A huge number of fathers are missing important milestones in their children’s lives – due to increasing hours and hefty workloads, it emerged yesterday. A study carried out among 1000 UK dads of children aged 16 and under found that 62 per cent have missed a parents’ evening, whilst one in five couldn’t attend their child’s last school sports day.
It also emerged that just under one third of dads have missed ‘most’ or ‘all’ of their child’s Christmas plays, whilst a fifth said they were ‘lucky’ if they caught one bath time a month. A similar figure confessed they have no idea what their child’s favourite book is due to missing their bed-times when working late.
A spokesman for notonthehighstreet.com who carried out the study, said; “We all know it can often be difficult to be home regularly, and it seems this is especially true of the UK’s busy dads – try as they might, missing out on quality family time is sometimes unavoidable. The pressure to meet deadlines at work balanced with the knowledge that you’re losing out on precious memories can be hugely frustrating and challenging. The results show that modern dads certainly are under stress and strains by putting in normal working hours and more, whilst also trying to make birthday parties or parents’ evenings”.
The results showed that a startling 53 per cent of dads have missed out on big milestones in their children’s lives such as first steps, first words and even school awards ceremonies. The average dad loses out on three significant family events every month, but feels regret over missing smaller events such as baths or reading-time as often as twice a week. And alarmingly, a massive six in ten confessed to only spending quality time with their children at weekends, with ‘long working hours’ and being ‘too knackered’ averting them from valuable family time.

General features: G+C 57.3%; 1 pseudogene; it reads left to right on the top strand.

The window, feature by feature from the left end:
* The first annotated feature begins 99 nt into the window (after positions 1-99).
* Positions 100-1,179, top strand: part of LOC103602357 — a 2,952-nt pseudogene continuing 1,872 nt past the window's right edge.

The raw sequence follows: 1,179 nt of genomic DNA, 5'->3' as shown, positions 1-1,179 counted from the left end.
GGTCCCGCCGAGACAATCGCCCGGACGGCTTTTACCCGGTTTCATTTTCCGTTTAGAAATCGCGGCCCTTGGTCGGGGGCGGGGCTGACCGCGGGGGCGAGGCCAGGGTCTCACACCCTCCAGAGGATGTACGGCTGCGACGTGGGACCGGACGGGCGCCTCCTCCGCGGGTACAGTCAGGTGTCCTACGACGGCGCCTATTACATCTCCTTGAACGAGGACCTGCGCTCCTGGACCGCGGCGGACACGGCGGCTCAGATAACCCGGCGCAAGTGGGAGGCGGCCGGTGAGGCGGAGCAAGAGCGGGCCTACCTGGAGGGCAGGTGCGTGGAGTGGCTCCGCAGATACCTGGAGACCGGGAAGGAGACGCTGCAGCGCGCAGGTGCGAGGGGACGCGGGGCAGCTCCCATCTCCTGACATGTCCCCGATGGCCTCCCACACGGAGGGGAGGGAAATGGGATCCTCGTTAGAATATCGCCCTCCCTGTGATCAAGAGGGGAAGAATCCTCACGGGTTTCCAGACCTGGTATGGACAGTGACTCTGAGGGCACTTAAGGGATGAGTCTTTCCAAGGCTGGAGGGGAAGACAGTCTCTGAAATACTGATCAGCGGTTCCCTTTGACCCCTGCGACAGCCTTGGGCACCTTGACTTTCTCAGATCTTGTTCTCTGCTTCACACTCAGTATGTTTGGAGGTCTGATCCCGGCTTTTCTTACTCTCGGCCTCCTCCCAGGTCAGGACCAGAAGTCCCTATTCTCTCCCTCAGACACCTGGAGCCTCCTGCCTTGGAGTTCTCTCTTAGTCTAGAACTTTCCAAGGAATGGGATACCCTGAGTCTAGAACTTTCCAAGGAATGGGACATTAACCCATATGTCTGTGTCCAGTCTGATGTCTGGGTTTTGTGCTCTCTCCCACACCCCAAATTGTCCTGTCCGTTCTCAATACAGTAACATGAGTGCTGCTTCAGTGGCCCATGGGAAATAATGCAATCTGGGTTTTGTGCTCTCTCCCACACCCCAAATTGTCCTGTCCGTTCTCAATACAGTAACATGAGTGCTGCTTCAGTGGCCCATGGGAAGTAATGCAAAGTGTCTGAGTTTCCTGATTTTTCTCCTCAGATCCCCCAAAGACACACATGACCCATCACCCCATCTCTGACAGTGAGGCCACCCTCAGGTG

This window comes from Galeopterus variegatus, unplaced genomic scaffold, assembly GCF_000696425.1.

Too much overtime and travelling for business were other top reasons for missing week nights at home, with the gym and other commitments also getting in the way. And for dads who do eventually get home, a shattered one in ten confessed to hitting the hay as soon as they get through the door, whilst others stated they just want some time to themselves after a hard day at work.
The sofa is the prime location for most tired dads, who will usually spend their evening in front of the TV with a beer or a glass of wine. But the many evenings dads spend recuperating doesn’t make them happy, the results showed. Many of the hard-working fathers said they find it difficult to maintain a work-life balance, and over half have questioned whether their career is worth the time they miss out on at home. And sadly, a considerable 32 per cent of the dads polled said there were still many playtime activities they have never done due to being busy with their careers.
And almost one in ten said that although they want to, they have never dressed up as their child’s favourite character, gone kite-flying or taught them to swim. The poll found over one in eight have never gotten around to building their kids a den or tree-house, whilst others haven’t cheered on at their kids’ football matches.
Going on long walks, playing pretend and visiting the cinema were among the top playtime activities dads wished they could do more of with their children, as well as reading comics, sleeping outside in a tent and playing board games. A number of dads claimed that if they had more time they would help their children to ride a bike, invent science experiments and teach them self-defence techniques, whilst over a fifth would enjoy improving on their kids’ football skills.
Many felt that if they were there to cheer them on at events and mess about with them when they got home from school, it would improve the relationship between them. But despite their regrets, dads had good intentions behind their absence – the research showed that a massive six in ten thought that putting his job first is an unavoidable factor to supporting a happy family.
A spokesman for notonthehighstreet.com added: “It’s clear from this study into modern UK father’s, that working hours are a real constraint on family life. It’s only as we get older that we realise the lengths our parents go to ensure that we have a great childhood. And with Fathers’ Day coming up it’s a great opportunity to treat the nations dads and show our gratitude.’’